“Go up to a land flowing with milk and honey; for I will not go up in your midst, lest I consume you on the way, for you are a stiff-necked people.” Exodus 33:3
We’ve all received the silent treatment from time to time. Sometimes it’s been an intentional snubbing on the part of a friend or family member because of something we’ve done that hurt or displeased them. Other times the silence has not been intentional or calculated. Perhaps we’ve done something hurtful. Perhaps our actions have justifiably earned for us the anger and displeasure of someone we love. And perhaps in the wake of the anger and hurt following the passing of our actions our loved ones have needed to withdraw so that they could heal or cool down in order to not add to the hurt and fuel even greater conflict than is already present.
Whatever the reason for the silence, I know this; that silence that follows the pain I’ve caused is some of the worst punishment I ever have to face.
Israel, in the wake of their worshiping the golden calf, experienced a period of time in which God began to withdraw himself from them.
It’s unclear whether or not he actually distanced himself. He does command Israel to leave Mt. Sinai and when they camp Moses pitched his tent at a distance from the people’s encampment and it would be to this tent that he would go when he wanted to meet with God. God’s presence would also come, in the form of a cloud standing at the entrance of the tent, and they met and talk to each other face to face.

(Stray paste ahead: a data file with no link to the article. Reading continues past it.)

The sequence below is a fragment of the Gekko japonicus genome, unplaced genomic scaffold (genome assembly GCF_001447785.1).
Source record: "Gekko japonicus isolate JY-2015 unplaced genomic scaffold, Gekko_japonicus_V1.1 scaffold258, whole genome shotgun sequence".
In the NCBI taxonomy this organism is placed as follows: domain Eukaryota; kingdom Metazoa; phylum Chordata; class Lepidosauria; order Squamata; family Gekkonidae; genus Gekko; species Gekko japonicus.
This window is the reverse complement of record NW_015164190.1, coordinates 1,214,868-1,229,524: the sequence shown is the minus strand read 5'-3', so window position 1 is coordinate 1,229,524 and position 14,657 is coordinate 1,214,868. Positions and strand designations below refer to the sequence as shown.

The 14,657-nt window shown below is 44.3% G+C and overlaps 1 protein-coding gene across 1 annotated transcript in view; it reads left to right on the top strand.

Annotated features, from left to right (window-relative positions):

It appears that during this time God’s distancing himself from them was more in the form of proposal followed by symbolic action than it was by any actual pulling away.
And God’s actions did have an affect upon the people. During this time the children of Israel were in mourning. God had called them a stiff-necked people and commanded them to remove their ornaments so that he would know what to do to them. Whenever Moses would go to the tent of meeting, that’s what they called the tent Moses pitched away from the camp to meet with God, all the people would stand in the entrance of their tents and worship God.
Sometimes our sinfulness causes us to take God’s presence for granted and it’s only as he pulls away from us that we return to seeking him. Friends, it doesn’t have to be that way. We can learn to seek God everyday. God can give us a constant hungering for more of him, more of his presence. Moses had it. And it appears Joshua had it because he never left the tent of meeting.
God wants us with all his heart. Even when we rebel against him and hurt him that never changes. Sometimes his silence is just another way of his calling out for us to come and find him.
Jeremiah 29:13 contains this promise, “And you will seek Me and find Me, when you search for Me with all your heart.”